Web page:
2012 - Volume #BFS, Issue #12, Page #23
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Road-Hardening Solution Turns Gravel Into Solid Surface
North Dakota ranchers, farmers and township road supervisors have started using a new enzyme – based road treatment to harden up gravel roads. Molasses based, fermented Permazyme from Pacific Enzymes turns compacted earth hard like shale in hours. What’s more, it even works in ponds to seal up leaks and to eliminate vegetation.
“It sounds like snake oil, which is what I called it before I tried it,” says Bob Johnson, Pacific Enzymes. “Even with all the engineering tests that have been done on the product, it sounds too good to be true. I put it on a road in 1998. When I checked it three years later, I was amazed at how hard it still was.”
At the time, Johnson was a county roads superintendent in California. Today, he demonstrates the product and trains users.
Permazyme was developed after a farm family noticed that the hog feed they were using would compact the ground around the feeder. Since then, it has been marketed in California and surrounding states for nearly 40 years. It was only recently introduced into the upper Midwest.
“We treated a section of road last year, and even after being under water this spring, it’s still hard as a rock,” says Maureen Clemons, sales representative for North Dakota and Montana. “After 6 months, you will be hard pressed to drive a screwdriver through treated dirt.”
Very little product is needed to harden the soil. Johnson warns against anything less than a 500:1 ratio of water to Permazyme. Depending on soil types and climate, the ratio can be as high as 3,000:1.
How much to apply and how deep it needs to be mixed in again depends on soil type, climate and use. One gal. of Permazyme in solution treats about 150 cu. yds. of soil.
Packing is key, adds Johnson. However, once packed and allowed to set for a few days, the ground becomes hard. Johnson warns that the treatment should be considered permanent.
“If you try to grade a surface that has been hardened properly, you’ll see sparks fly,” says Johnson. “However, it’s easy to reactivate the enzyme to make the soil pliable down an inch or two. It requires as little as a pint per 1,000 gal. of water sprayed on the surface.”
He recommends reactivation as a way to coat the hardened surface with gravel or other material. Once reactivated, the surface can be worked over for a day or so, before it hardens again.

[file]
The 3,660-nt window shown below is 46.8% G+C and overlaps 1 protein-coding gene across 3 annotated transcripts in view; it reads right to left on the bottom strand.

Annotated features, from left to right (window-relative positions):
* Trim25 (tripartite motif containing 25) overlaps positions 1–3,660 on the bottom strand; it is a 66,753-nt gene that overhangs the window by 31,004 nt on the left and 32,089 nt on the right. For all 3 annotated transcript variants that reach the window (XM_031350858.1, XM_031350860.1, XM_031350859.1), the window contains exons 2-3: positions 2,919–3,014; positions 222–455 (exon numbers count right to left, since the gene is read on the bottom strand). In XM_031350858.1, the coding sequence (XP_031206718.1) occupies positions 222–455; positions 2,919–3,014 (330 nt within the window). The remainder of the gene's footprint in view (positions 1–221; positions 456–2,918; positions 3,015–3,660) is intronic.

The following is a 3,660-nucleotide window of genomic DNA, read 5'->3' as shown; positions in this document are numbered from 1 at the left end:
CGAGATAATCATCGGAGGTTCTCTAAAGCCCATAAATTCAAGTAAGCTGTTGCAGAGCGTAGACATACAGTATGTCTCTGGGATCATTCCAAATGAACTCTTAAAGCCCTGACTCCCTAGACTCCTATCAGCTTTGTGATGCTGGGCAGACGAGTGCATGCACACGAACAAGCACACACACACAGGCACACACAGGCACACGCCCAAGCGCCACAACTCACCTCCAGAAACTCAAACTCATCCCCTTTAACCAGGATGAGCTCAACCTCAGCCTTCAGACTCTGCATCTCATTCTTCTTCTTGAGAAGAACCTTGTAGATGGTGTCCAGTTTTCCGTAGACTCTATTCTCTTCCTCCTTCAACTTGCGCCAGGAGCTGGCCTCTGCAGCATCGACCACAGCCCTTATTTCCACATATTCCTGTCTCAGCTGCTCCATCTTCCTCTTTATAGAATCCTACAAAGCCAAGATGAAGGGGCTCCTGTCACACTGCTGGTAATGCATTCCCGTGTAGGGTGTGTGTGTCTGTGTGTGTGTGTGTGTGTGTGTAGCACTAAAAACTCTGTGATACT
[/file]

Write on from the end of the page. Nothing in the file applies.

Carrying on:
“Spread a thin layer of gravel over a reactivated surface and roll it to bind it with the soil,” suggests Johnson. “You’ll have a surface that looks like it has a foot of gravel on it.”
Another effective use of the product is to seal ponds. Johnson says he waded into a pond a year ago that had been treated in 1970, and the bottom is still rock solid, though now covered with a couple inches of organic material.
Johnson advises treating a pond before filling it to get a good seal around the upper sides. However, an existing pond can be treated. Simply stir up the pond, pour the Permazyme into the pond and wait for it to settle.
“As it reacts to the particles and they settle out, the weight of the water compacts it,” says Johnson. “It won’t bother fish at all, though it will get so hard that plants can’t grow through it.”
Permazyme is only available directly from the company or through an approved distributor. While the application process is simple, a mistake can cause failure. The company requires users be trained in proper application.
“Farm equipment is all that is needed to prepare the soil and mix the solution,” says Johnson. “An industrial roller or packer will do the best job compacting, though we have used a carry-all loaded with dirt.”
Johnson is based in California and only recently began marketing the product in the Midwest. On a recent trip to Minnesota and North and South Dakota, he made applications at grain elevator yards, farm equipment yards, livestock silage pits, feedlot bunker areas, livestock auction areas and rural roads.
At $1,750 per 5 gal., Permazyme isn’t cheap. However, seeing is believing. After a recent on-farm presentation for a dozen farmers, each one took home a container to use, says Johnson.
Contact: FARM SHOW Followup, Managing Partner- Pacific Enzymes, Inc.

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2012 - Volume #BFS, Issue #12